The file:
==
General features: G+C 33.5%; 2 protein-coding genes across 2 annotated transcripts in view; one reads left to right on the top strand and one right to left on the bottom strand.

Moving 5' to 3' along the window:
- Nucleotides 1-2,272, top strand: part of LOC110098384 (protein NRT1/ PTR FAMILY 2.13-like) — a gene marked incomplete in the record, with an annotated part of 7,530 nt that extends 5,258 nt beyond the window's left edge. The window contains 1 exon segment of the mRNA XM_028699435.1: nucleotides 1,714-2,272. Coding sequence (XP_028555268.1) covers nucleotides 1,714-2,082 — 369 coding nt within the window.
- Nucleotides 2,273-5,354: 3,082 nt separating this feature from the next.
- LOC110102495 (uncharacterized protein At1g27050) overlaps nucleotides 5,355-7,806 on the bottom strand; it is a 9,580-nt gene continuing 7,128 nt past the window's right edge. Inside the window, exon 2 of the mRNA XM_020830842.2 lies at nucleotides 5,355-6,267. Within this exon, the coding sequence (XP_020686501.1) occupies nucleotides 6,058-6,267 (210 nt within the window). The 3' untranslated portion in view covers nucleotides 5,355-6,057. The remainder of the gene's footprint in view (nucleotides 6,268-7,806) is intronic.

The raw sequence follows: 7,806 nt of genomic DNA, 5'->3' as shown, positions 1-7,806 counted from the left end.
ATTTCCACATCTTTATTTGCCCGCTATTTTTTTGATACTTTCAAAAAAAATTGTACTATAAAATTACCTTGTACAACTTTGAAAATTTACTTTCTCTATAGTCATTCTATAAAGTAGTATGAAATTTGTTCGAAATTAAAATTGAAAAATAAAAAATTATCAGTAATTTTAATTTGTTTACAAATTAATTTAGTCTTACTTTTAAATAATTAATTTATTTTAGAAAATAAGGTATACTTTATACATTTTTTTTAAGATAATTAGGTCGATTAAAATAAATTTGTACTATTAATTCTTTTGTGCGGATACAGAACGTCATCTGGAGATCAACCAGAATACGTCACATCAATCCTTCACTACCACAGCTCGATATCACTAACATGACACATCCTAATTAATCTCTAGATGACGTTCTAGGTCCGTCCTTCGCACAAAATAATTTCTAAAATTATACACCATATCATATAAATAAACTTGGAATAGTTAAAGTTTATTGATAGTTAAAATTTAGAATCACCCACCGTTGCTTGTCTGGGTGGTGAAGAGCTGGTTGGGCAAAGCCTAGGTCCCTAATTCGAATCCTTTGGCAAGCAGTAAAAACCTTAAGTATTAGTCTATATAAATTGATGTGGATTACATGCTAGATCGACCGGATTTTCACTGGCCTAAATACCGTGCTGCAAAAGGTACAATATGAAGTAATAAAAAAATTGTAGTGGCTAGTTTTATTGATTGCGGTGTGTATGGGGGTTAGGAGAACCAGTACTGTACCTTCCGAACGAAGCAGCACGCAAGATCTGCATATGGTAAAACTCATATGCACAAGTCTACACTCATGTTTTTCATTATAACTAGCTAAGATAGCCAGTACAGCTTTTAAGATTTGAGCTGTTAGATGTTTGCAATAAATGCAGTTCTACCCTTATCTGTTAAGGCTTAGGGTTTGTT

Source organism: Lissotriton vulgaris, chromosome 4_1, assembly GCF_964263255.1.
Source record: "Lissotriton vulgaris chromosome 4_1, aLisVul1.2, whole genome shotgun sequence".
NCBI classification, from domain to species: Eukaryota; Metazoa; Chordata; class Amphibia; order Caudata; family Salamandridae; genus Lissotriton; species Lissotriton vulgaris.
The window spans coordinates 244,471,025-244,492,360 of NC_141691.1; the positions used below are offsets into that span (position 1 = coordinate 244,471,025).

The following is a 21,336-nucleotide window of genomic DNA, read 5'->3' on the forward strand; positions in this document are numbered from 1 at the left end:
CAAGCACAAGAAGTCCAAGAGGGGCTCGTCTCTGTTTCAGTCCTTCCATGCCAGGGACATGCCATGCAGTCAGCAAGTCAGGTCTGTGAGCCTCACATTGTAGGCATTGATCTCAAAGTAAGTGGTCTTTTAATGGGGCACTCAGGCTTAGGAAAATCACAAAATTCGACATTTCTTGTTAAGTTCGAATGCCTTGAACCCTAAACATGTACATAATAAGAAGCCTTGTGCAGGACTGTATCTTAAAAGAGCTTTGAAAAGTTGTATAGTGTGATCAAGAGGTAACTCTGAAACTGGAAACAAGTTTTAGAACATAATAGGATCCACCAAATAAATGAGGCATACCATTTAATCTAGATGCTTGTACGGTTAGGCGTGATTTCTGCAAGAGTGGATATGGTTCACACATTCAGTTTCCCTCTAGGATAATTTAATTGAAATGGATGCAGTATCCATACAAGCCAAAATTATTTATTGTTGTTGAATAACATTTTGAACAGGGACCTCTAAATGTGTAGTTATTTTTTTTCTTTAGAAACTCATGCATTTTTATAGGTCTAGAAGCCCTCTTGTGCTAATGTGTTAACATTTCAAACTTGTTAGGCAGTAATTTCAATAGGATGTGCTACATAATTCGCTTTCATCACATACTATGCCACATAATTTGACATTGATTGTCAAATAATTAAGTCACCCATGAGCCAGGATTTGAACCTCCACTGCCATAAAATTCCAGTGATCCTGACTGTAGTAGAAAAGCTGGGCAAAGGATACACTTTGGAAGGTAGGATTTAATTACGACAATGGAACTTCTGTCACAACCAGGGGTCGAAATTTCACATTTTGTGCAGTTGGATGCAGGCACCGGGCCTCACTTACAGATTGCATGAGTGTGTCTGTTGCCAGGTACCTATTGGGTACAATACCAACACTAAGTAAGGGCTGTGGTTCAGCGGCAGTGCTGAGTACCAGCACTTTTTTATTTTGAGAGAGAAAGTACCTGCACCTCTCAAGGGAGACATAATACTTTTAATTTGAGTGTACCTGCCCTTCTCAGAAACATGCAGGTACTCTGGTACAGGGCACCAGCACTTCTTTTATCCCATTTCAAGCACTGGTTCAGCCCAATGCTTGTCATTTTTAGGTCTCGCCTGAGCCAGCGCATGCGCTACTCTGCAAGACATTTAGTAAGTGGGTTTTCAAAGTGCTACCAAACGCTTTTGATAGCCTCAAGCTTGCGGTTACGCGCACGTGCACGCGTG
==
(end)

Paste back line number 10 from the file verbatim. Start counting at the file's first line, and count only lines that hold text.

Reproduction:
NCBI classification, from domain to species: Eukaryota; Metazoa; Chordata; class Amphibia; order Caudata; family Salamandridae; genus Lissotriton; species Lissotriton vulgaris.